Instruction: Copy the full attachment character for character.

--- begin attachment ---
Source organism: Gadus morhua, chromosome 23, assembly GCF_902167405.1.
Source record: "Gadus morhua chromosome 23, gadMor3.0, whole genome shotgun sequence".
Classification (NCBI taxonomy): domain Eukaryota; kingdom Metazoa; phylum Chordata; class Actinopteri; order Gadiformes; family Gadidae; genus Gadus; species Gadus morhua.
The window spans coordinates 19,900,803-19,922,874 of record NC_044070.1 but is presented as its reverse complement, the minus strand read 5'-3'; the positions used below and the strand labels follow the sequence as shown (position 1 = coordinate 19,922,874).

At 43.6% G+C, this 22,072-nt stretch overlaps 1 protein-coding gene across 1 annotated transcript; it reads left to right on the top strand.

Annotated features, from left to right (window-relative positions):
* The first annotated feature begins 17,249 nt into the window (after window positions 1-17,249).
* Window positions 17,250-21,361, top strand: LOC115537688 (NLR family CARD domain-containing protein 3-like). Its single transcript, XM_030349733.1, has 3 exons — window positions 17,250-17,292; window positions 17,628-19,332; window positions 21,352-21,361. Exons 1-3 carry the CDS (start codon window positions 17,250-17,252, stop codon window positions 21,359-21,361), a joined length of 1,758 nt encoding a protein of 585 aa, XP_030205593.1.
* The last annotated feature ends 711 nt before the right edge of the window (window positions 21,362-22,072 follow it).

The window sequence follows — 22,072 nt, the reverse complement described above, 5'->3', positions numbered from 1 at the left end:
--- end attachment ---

Source organism: Gadus morhua, chromosome 23, assembly GCF_902167405.1.
Source record: "Gadus morhua chromosome 23, gadMor3.0, whole genome shotgun sequence".
Classification (NCBI taxonomy): domain Eukaryota; kingdom Metazoa; phylum Chordata; class Actinopteri; order Gadiformes; family Gadidae; genus Gadus; species Gadus morhua.
The window spans coordinates 19,900,803-19,922,874 of record NC_044070.1 but is presented as its reverse complement, the minus strand read 5'-3'; the positions used below and the strand labels follow the sequence as shown (position 1 = coordinate 19,922,874).

At 43.6% G+C, this 22,072-nt stretch overlaps 1 protein-coding gene across 1 annotated transcript; it reads left to right on the top strand.

Annotated features, from left to right (window-relative positions):
* The first annotated feature begins 17,249 nt into the window (after window positions 1-17,249).
* Window positions 17,250-21,361, top strand: LOC115537688 (NLR family CARD domain-containing protein 3-like). Its single transcript, XM_030349733.1, has 3 exons — window positions 17,250-17,292; window positions 17,628-19,332; window positions 21,352-21,361. Exons 1-3 carry the CDS (start codon window positions 17,250-17,252, stop codon window positions 21,359-21,361), a joined length of 1,758 nt encoding a protein of 585 aa, XP_030205593.1.
* The last annotated feature ends 711 nt before the right edge of the window (window positions 21,362-22,072 follow it).

The window sequence follows — 22,072 nt, the reverse complement described above, 5'->3', positions numbered from 1 at the left end: